Have you heard about Mastodon? It’s a social network that is growing like crazy, and it’s not like the annoying networks you’ve come to hate. I joined a while ago, and like it a lot. I published a page about Mastodon here, to give readers an idea of what it is and why I like it.
Sometimes when I don’t have the time or inclination to publish a blog post on Mirabilis.ca, I share interesting things I’ve found over there, on my Mastodon account. So if you like Mirabilis.ca content and wish for more, you might like to come hang out on Mastodon.
So, yeah. If you would like to be part of a social network that is friendly, non-commerical, and just generally a good thing, maybe give it a try. On Mastodon, I am @firstname.lastname@example.org. Follow me there, if you like. I’d love to have your company.
A Walrus article, Rise of the Robots, claims that “Automated trucks will transform an industry and put millions out of work.”
Hermann is just one of the thousands of truckers who can be found on BC’s roads at any given time. In Canada, more than 1 in every 100 workers is a truck driver, some 300,000 people—it’s the second most common occupation reported by men. In 2010, truck transportation contributed $17.1 billion to our country’s GDP. It’s a similar scene in the United States, where about 3.5 million people drive trucks for a living.
But the job isn’t what it used to be. Gone are the hours spent yakking on the CB radio, the straight runs across the country. And many drivers predict that the days of watching the miles slip by under glinting chrome grills will soon be over altogether. Today, investors in Silicon Valley are pouring millions of dollars into making the first autonomous trucks, which will be able to drive and manage themselves, making humans unnecessary. “If they can get a computer to do my job,” Hermann says, “they can get a computer to do any job.” [continue]
Do you know any people who drive trucks for a living? I do, and it is troubling to think about what will happen when their jobs disappear.
It is hard to imagine Eric Bloodaxe and other feared Viking kings and chieftains wearing blue linen underwear. However, if the research carried out at the University of Bergen is correct, we should get used to the idea.
Textile fragments from Viking graves in the counties of Rogaland, Sogn og Fjordane and Hordaland in Western Norway have now been analyzed.
Research carried out by textile conservator Hana Lukešová and professor of nanophysics Bodil Holst at the University of Bergen has produced remarkable results: Vikings did use linen underwear, often dyed blue. [continue]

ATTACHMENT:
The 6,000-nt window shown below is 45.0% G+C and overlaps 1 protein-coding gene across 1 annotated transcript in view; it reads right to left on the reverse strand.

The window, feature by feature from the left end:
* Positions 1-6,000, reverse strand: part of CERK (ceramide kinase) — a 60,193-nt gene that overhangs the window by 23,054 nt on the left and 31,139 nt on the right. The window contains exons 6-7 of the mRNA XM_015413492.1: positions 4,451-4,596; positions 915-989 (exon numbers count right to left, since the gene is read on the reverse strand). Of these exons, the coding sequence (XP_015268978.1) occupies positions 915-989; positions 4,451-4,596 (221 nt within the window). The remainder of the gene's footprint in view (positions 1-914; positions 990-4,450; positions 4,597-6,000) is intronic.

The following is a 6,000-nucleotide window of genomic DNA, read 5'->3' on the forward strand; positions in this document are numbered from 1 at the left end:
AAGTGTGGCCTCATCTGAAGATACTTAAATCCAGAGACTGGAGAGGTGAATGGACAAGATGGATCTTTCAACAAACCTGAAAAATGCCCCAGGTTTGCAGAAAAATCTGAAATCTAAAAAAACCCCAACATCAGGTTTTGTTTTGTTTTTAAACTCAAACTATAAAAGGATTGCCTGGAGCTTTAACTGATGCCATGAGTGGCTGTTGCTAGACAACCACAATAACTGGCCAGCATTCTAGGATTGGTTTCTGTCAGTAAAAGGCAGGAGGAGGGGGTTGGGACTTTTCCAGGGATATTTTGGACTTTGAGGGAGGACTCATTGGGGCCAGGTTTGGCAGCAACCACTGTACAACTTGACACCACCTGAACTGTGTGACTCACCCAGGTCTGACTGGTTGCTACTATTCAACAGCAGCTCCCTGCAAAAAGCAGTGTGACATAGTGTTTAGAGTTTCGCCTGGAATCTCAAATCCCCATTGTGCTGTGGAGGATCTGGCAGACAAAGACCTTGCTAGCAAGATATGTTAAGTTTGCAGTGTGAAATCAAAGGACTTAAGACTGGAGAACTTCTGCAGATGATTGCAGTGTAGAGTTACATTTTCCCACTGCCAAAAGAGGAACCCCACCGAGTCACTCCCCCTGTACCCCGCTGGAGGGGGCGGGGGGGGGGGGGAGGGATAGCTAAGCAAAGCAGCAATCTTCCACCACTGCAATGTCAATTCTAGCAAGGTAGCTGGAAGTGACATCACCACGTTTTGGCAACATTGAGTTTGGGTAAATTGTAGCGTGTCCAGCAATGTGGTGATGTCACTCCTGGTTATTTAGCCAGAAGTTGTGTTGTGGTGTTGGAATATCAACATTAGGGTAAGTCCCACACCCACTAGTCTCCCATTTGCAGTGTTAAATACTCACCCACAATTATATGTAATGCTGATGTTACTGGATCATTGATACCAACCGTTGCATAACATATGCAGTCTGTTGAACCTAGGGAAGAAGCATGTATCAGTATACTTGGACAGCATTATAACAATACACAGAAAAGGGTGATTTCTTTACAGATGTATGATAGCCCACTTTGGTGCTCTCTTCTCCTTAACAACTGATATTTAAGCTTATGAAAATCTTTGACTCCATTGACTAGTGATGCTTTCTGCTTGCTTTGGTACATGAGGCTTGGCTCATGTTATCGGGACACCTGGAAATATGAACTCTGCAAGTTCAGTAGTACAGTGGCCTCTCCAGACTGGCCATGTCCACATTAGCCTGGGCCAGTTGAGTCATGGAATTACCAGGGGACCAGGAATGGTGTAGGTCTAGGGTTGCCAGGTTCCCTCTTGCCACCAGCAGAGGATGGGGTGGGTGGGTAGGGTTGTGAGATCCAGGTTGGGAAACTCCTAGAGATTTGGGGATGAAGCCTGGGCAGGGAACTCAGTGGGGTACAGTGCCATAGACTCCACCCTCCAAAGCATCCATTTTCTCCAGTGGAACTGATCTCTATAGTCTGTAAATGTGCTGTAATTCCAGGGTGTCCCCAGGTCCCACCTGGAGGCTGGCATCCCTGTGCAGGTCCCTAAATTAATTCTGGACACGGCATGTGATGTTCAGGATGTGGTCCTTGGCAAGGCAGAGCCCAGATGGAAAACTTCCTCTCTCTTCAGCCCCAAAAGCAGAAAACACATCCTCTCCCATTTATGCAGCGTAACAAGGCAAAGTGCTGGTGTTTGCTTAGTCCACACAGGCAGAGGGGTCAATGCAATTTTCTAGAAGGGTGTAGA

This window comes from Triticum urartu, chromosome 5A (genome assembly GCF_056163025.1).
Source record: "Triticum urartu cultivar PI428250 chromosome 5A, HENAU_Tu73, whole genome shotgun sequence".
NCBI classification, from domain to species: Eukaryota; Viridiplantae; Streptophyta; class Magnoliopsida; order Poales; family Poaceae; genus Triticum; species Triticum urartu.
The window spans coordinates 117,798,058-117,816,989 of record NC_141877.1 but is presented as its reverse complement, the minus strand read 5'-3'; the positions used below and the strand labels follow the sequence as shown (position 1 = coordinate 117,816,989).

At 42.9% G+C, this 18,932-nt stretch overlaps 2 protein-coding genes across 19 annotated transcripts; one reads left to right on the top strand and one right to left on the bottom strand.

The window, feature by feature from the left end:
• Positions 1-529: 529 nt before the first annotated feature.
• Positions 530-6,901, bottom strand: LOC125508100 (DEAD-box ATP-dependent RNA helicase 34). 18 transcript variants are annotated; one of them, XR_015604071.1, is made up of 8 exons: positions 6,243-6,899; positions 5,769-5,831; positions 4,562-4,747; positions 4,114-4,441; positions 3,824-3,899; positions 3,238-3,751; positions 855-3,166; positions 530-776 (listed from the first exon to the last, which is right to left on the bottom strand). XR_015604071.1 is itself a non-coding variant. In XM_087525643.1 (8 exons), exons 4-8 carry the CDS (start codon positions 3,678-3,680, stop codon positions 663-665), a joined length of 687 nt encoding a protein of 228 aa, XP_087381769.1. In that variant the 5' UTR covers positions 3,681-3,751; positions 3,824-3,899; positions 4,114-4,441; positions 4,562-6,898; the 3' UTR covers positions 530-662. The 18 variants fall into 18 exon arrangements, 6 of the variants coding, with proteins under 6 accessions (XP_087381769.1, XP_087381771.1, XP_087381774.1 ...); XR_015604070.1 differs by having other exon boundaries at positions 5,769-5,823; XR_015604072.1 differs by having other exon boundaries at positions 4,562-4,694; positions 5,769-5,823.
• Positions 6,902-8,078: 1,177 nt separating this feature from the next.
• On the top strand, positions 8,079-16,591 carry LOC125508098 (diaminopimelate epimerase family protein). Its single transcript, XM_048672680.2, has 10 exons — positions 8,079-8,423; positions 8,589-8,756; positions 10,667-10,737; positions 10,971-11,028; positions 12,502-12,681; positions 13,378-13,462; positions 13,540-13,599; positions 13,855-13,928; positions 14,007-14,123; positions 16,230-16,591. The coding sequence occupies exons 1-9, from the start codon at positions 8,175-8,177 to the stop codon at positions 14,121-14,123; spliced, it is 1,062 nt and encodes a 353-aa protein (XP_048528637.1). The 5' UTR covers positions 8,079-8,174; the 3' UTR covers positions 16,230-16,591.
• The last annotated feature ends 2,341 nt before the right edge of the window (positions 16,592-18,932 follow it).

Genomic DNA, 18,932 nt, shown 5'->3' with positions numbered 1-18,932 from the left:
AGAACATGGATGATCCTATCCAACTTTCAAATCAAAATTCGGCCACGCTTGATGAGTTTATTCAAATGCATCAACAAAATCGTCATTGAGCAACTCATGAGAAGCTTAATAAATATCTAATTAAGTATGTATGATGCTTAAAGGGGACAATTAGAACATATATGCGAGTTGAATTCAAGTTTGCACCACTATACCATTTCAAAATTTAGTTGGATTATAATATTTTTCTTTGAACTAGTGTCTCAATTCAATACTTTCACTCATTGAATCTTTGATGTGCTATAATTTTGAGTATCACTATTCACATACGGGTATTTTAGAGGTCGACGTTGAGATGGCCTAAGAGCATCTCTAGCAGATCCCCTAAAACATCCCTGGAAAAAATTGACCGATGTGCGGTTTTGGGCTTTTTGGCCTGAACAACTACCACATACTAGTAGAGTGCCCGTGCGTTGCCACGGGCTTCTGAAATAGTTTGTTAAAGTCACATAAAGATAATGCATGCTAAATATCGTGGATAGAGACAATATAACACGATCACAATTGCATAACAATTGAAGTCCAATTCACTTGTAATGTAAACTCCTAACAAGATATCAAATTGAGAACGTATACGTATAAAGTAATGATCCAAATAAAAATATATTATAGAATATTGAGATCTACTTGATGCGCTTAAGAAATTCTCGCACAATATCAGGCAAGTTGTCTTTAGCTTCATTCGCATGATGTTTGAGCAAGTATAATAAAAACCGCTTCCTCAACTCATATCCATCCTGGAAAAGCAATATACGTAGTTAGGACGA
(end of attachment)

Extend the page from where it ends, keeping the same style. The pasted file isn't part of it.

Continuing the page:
A study by archaeologists has revealed certain people in medieval Yorkshire were so afraid of the dead they chopped, smashed and burned their skeletons to make sure they stayed in their graves.
The research published by Historic England and the University of Southampton may represent the first scientific evidence in England of attempts to prevent the dead from walking and harming the living – still common in folklore in many parts of the world.
The archaeologists who studied a collection of human bones – including the remains of adults, teenagers and children excavated more than half a century ago, and dated back to the period between the 11th and 14th century – rejected gruesome possibilities including cannibalism in times of famine, or the massacre of outsiders. The cut marks were in the wrong place for butchery, and isotope analysis of the teeth showed that the people came from the same area as the villagers of Wharram Percy in North Yorkshire – a once flourishing village which had been completely deserted by the early 16th century. [continue]
Skulls buried in a half-circle, facing southeast. A decapitated skeleton, with its head buried between its thighs and the feet cut off. Skeletons where the skulls have been removed and heads buried separately, upside down.
These might sound like the ingredients of a Hollywood horror movie, or perhaps a pagan ritual, but they are not. Instead, they are all examples of ways that Norwegian society from 500 years ago tried to guarantee that criminals and other bad people got the punishment they deserved, not only on Earth but also in the eternal afterlife.
All of these examples have been excavated over the last 20 years in Norway from an area southwest of Oslo, in a town called Skien. Archaeologists recognize an area in the town as one of first Christian burial grounds. Later, the same area was a place where criminals were executed. [continue]